A significant number of individuals from both groups did not respond to immunization at anytime of the study. Several authors have reported a correlation between low response of IgG antibodies against the peptide SPf66 and presence of HLA II-specific alleles such as DR4 (Murillo et al. 1991), DRB1*15 and DQB1*0601 (Beck et al. 1995). This means that in any vaccinated population it is not unusual to expect a variable percentage of low responders, which depends on the distribution of these alleles in every population.

A comparison made between the averages of anti-SPf66 antibody titers in vaccinees and placebo controls at anytime during the study showed that the synthetic peptide immunogenicity begins after the first dose of vaccine, but it does not last more than six months after completion of the immunization schedule. An effect of natural infection on the humoral immune response to the SPf66 peptide should not, however, be ruled out due to cross-reactivity between both types of antigenic stimuli as shown by the relatively high frequency of anti-SPf66 antibodies before vaccination in individuals from most study populations (Valero et al. 1993, Sempertegui et al. 1994, Leach et al. 1995). The decrease of infection incidence in the middle Atrato river area probably affected the levels of specific antibodies against the peptide as well as those against the parasite.

The average of specific anti-SPf66 antibody titers ninety days after the third dose is lower in this study (25.03 in vaccinees and 5.13 in controls) as compared to that obtained in the studies carried out in Tanzania (Alonso et. al. 1994) and Gambia (Leach et al. 1995, D' Alessandro et al. 1995). This difference could be explained by a greater prevalence of such antibodies observed before vaccination in the latter communities as well as to differences in measurement times, since in the African studies the determination of IgG antibodies was carried out one month after the third dose.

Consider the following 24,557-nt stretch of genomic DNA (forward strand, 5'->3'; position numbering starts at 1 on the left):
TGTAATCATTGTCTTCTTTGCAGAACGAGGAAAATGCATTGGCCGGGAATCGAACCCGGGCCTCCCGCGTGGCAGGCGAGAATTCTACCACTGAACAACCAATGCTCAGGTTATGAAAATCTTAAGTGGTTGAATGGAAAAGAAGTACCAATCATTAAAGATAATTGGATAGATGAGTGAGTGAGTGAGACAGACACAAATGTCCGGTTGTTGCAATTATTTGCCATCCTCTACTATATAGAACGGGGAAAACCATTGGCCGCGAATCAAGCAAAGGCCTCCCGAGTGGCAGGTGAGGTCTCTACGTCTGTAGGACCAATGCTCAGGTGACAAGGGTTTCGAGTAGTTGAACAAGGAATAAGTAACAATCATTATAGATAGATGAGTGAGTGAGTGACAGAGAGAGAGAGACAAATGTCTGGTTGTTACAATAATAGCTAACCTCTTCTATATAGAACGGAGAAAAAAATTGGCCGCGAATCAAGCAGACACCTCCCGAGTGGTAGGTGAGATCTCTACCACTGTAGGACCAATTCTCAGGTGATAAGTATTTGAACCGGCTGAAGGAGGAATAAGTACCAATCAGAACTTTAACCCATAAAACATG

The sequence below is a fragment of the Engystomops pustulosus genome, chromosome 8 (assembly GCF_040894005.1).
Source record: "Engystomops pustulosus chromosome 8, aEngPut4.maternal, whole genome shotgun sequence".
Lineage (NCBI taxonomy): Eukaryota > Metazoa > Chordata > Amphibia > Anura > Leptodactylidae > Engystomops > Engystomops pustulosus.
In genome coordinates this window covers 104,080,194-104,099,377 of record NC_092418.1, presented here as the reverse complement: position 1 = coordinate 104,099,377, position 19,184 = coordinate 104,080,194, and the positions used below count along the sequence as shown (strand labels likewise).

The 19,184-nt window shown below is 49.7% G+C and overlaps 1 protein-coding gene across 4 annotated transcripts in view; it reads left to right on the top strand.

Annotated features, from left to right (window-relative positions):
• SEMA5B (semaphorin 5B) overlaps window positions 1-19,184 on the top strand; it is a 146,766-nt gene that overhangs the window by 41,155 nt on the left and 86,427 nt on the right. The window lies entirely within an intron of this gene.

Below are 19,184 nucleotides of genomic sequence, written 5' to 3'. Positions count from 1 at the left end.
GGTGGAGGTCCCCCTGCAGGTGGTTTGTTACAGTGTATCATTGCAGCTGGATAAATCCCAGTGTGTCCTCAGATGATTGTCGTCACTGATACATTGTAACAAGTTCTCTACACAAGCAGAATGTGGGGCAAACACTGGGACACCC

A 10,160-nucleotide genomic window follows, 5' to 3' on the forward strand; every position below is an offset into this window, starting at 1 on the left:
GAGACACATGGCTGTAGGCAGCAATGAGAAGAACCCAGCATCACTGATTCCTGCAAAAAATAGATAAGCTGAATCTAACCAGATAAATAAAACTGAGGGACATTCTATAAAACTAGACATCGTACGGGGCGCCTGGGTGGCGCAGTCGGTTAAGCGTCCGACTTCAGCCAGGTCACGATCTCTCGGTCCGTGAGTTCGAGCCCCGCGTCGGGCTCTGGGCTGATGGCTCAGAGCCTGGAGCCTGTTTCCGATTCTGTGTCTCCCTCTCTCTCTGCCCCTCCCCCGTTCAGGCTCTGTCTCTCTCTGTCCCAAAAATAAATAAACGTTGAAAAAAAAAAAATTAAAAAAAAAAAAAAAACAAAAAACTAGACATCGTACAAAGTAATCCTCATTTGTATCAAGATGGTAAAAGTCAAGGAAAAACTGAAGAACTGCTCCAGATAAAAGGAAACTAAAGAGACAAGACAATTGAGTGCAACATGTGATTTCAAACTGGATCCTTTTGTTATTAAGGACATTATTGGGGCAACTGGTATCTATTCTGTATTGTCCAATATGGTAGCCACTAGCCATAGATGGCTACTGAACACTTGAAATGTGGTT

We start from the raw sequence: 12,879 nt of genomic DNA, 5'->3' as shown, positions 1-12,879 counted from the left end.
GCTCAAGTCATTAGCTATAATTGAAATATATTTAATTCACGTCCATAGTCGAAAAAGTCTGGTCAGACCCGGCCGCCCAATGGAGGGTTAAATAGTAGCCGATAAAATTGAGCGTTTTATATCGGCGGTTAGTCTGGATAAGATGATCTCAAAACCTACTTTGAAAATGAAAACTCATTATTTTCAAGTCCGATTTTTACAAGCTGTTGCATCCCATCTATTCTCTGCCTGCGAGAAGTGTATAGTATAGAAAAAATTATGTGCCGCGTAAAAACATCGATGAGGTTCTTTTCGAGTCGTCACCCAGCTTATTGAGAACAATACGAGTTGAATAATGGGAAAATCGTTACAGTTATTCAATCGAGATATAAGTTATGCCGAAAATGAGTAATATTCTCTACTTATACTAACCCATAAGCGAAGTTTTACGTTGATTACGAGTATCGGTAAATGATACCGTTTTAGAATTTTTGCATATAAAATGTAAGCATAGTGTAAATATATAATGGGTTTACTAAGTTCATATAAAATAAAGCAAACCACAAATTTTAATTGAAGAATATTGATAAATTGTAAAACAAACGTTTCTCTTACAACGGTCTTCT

Presumably, vaccinees and controls were equally subject to natural infection during the study. Failure to find an association between pre-vaccination IFA data or history of malaria infection with seroconversion three months after completion of immunization suggests that the response to the vaccine was not related to individuals' previous contact with natural infection.

This lack of association, together with the percentage of non-responders found in this study point to the conclusion that SPf66 peptide specific response is not related to external factors but rather to genetic individual characteristics.

Finally, according to the data presented here, it can be concluded that the SPf66 vaccine shows very low capacity to induce humoral immunity. Therefore, the characteristics of the cellular immune response induced by the SPf66 vaccine must be determined in order to shed ligth on the understanding of the mechanisms of protection against natural P. falciparum infection.



To the communities from Vigia del Fuerte and Bellavista for participating in this study. To Dr Manuel E Patarroyo, Dr Roberto Amador and his staff from the Instituto de Inmunología, Santa Fe de Bogotá , for donating the SPf66 vaccine, for preparation of plates for IFA and technical assistance in serological testing. To Dr Juan Carlos Dib and staff of the Instituto Colombiano de Medicina Tropical, Medellin, Colombia. To Dr Gustavo Zapata and the Research Group of Translation and Terminology from School of Languajes, University of Antioquia.



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+Corresponding author: Fax: +574 - 263 35 09. E mail:  This e-mail address is being protected from spambots. You need JavaScript enabled to view it.  
Received 19 August 1997
Accepted 7 May 1998

This study was supported by the Instituto Colombiano para el Desarrollo de la Ciencia y la Tecnología (COLCIENCIAS) and the Dirección Seccional de Salud de Antioquia, Colombia.